Why was the planning so poor? Federalism complicates planning for operations that require coordinating all levels of government, but the complications should not have taken four years (and counting) to unravel. Two other explanations for the failure of planning can be set to one side as examples of sheer bad luck. One was the cuts in the budget of the Federal Emergency Management Agency (fema), the other was the retention in senior positions in the agency of persons of limited ability and experience. The first was a decision about priorities against a background of acute concern about a range of other dangers--a decision that looks unwise in hindsight but may have been sensible when made by officials not gifted with prescience. As for the quality of FEMA's management, the agency had responded adequately to the numerous routine hurricanes that it had encountered in previous years. Replacing its managers on the grounds that they would be incompetent to cope with a grand mal hurricane would have required rare clarity and courage; and it would have seemed high-handed and cruel, since such a hurricane was not anticipated.

Not anticipated--this brings us closer to the fundamental problem. A democratic government (perhaps any government) is incapable of anticipating and taking effective measures against novel threats. The threats do not have to be really novel; the fact that there was no recent example of a major American city being inundated was enough to put such a threat below the bureaucratic radar. The human mind finds it difficult to think in terms of probabilities, as distinct from frequencies, and often solves its difficulty by writing them down to zero. If an event is frequent, people expect it to recur. But if you tell them that something that has not occurred might occur and if it does occur it will cause great loss, they are unlikely to be impressed. Hurricanes are frequent, but Category Five hurricanes are rare. So it is the former for which the government prepares.

Politicians or their advisers may know better, but politicians have limited horizons. Probabilities are relative to the interval over which they are computed, as in my example of the probability of a disastrous flood in New Orleans: the probability was much greater over a period of thirty years than over a period of one year. Few politicians are looking forward to thirty years in office, so they have little incentive to support measures that may be cost- justified only if the horizon of concern is pushed out that far from the present. Their motto is, sufficient unto the day is the evil thereof. Policy myopia is built into democratic politics.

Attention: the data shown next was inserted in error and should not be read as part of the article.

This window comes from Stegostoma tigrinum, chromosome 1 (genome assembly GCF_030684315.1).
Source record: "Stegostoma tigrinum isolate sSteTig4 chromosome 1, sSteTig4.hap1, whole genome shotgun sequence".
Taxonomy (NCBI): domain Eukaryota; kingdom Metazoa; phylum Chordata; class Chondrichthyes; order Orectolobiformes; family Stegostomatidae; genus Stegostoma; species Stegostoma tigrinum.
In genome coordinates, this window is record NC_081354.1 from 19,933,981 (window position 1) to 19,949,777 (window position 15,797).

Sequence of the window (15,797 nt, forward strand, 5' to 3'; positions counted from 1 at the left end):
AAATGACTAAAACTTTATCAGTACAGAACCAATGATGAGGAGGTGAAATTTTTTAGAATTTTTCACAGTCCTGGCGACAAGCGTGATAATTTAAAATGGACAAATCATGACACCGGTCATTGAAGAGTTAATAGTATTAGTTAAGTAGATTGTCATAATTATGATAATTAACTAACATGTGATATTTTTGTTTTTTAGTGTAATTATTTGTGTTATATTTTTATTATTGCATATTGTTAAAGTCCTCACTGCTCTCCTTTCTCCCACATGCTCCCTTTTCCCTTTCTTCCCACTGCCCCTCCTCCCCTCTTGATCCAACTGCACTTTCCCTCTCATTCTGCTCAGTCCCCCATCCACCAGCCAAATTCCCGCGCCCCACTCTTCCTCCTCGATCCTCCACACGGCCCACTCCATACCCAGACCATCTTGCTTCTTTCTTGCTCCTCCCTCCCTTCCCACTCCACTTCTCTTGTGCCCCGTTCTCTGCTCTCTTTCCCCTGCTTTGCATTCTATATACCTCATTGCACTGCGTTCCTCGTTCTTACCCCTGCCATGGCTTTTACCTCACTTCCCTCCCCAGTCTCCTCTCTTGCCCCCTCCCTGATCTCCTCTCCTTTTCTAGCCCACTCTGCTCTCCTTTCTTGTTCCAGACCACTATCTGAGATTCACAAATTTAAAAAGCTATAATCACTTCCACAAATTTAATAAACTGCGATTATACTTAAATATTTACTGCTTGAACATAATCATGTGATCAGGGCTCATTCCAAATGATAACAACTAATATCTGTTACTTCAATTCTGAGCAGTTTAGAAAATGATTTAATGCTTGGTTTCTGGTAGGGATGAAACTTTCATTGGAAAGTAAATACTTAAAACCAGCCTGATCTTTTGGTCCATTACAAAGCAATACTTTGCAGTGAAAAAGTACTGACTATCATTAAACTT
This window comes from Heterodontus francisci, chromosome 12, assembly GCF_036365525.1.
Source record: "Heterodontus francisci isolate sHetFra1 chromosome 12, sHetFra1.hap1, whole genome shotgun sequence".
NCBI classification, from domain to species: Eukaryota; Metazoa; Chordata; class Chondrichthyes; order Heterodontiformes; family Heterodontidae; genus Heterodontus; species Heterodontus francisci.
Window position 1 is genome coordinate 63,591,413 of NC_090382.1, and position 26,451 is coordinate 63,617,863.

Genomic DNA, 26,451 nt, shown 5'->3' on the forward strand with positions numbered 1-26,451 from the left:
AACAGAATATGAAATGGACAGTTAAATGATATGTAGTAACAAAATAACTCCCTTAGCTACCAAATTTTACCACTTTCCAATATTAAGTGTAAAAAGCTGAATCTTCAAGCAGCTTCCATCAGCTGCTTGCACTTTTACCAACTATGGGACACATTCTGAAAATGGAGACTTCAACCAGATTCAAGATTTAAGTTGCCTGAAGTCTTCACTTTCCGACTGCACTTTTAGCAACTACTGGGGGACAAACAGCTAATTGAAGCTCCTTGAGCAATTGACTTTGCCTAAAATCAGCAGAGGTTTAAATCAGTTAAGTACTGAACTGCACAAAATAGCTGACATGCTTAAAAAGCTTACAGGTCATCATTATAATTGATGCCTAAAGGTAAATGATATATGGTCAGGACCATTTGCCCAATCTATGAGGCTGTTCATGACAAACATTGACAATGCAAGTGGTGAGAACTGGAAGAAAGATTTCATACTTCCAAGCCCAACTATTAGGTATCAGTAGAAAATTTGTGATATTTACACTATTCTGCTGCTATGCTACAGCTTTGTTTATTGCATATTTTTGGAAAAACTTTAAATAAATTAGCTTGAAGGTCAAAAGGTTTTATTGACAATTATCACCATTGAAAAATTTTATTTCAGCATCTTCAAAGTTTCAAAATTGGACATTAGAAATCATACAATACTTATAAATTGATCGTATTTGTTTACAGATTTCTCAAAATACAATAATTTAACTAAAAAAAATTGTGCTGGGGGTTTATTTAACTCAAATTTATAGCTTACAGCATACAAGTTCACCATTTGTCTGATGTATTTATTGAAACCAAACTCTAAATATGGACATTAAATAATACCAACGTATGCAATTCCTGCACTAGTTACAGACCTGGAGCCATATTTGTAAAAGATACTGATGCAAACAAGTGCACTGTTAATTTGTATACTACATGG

A related problem is the pressure of the immediate. Officials are continuously harassed by members of Congress, by the media, and by White House staff to deal with the crisis du jour. They are not given the leisure to address future contingencies. A further impediment is rapid turnover, as officials cycle between public sector and private sector jobs. The "revolving door" is most commonly criticized as a form of soft corruption. That is not the serious problem. The serious problem is the lack of continuity in the management of government, and the consequent foreshortening of the planning horizon. An official who spends only two years in a job is unlikely to be worrying about what may happen (but more likely will not happen) decades hence. He will receive no current reward from planning to deal with contingencies, however ominous, that seem to lie in the remote future.

Another significant factor in the incompetence of American government to deal with long-term risks is cultural. Americans are not fatalists. They accept, because it is a conventional notion, that national defense requires reserve forces and standby resources such as manned missile silos, but they would find it difficult to understand the use of government funds to establish a standby disaster command whose members sit around playing cards while awaiting Seattle to be engulfed in a volcanic eruption by Mount Rainier or New Orleans to be inundated by a storm surge. Americans simply do not accept the inevitability of disaster.

And then there is the immature political culture that has given us the Department of Homeland Security (DHS) in its present form. The creation of the department in 2003 was among a number of responses to the need to "do something" in the wake of September 11 (and another example of Americans' inability to accept the inevitability of disasters). Some of these responses, such as the much-maligned Patriot Act and the invasion of Afghanistan, made sense. One that did not, and that parallels the creation of the Department of Homeland Security, is the re-organization of the intelligence system decreed by the Intelligence Reform and Terrorism Prevention Act of 2004 in response to the report of the 9/11 Commission. It was based on the notion that the way to make government agencies work is to slot in another layer of bureaucracy on top of the existing set of agencies. This is governance by cheap, showy gestures. The effect is to impose heavy transition costs, demoralize the component agencies by demoting them, intensify turf warfare (a debilitating constant of government) by giving previously independent agencies a common boss for whose favor to vie; impede policy-making; delay, deplete, and garble the flow of information to the decision-making level; slow response time; and diminish professionalism by pushing decisions to a higher political level. The added bureaucratic layer is a fog that obscures the view both from below (the subordinate agencies) and from above (the lofty superiors).